William Melvin Kelley’s final work, a Joycean, Rabelaisian romp in which he brings back some of his most memorable characters in a novel of three intertwining stories.

Ride on out with Rab and Turt, two o’New Afriqueque’s toughfast, ruefast Texnosass Arangers, as they battle Chief Pugmichillo and ricecure Mr. Charcarl Walker-Rider. Cut in on Carlyle Bedlowe, wrecker of marriage, saver of souls.

Or just along with Chig Dunford, product of Harlem and private schools, on the circular voyage of self-discovery that takes him from Europe’s Café of One Hand to Harlem’s Jack O’Gee’s Golden Grouse Bar & Restaurant.

Beginning on an August Sunday in one of Europe’s strangest cities, Dunfords Travels Everywheres but always returns back to the same point—the “Begending”—where Mr. Charcarl’s dream becomes Chig Dunford’s reality (the “Ivy League Negro” in the world outside the Ivory Tower).

On Walker Percy’s postmodern Gothic novel Lancelot

Walker Percy’s 1977 novel Lancelot opens with an invitation: “Come into my cell. Make yourself at home.”

The invitation is to both the reader and to the titular Lancelot’s audience of one, a friend from his college days he calls Percival. Percival listens to Lancelot’s increasingly-insane, unceasing monologue without interruption.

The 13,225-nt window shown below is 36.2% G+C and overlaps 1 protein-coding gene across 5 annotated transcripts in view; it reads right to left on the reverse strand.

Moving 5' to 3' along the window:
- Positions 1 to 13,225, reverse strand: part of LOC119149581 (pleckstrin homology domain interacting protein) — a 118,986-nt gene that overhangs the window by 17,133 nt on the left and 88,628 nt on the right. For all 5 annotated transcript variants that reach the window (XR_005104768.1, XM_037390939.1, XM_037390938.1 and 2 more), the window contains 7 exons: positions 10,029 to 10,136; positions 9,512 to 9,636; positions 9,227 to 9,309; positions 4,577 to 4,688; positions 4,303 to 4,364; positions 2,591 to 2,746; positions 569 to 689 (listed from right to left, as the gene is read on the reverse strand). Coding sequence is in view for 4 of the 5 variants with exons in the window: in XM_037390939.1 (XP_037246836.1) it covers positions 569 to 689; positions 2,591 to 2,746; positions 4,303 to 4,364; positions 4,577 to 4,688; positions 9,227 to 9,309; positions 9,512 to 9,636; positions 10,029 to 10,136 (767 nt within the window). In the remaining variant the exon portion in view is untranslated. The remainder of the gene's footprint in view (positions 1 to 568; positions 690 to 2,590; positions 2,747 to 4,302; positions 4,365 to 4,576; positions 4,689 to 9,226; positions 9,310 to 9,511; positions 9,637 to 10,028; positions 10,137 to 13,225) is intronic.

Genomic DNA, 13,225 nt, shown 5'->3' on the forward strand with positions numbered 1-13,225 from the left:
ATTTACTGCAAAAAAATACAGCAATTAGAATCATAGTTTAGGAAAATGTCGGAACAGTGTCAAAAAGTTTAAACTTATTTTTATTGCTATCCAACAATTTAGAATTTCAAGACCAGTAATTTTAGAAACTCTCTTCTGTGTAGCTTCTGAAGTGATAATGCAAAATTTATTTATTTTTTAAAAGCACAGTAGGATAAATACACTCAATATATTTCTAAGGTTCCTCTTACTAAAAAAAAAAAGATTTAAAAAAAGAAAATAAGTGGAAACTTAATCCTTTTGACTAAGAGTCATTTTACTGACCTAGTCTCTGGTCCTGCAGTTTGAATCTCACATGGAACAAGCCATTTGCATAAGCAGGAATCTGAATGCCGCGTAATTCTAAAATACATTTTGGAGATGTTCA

Lancelot Lamar—Lance, to friends—tells his story from his cell in the Center for Aberrant Behavior. It’s New Orleans, sometime in the mid-seventies. The dream of the sixties has curdled and soured, its failed would-be revolution of love turned to rot.

Lance’s (electrically-sexual) love for his wife Margot begins to sour, fester, and rot. He discovers by chance that he is not the father of their daughter Siobhan, and quickly comes to suspect that Siobhan is the product of Margot’s infidelity with Merlin, a filmmaker whom Margot, an always-aspiring actress, has known for years.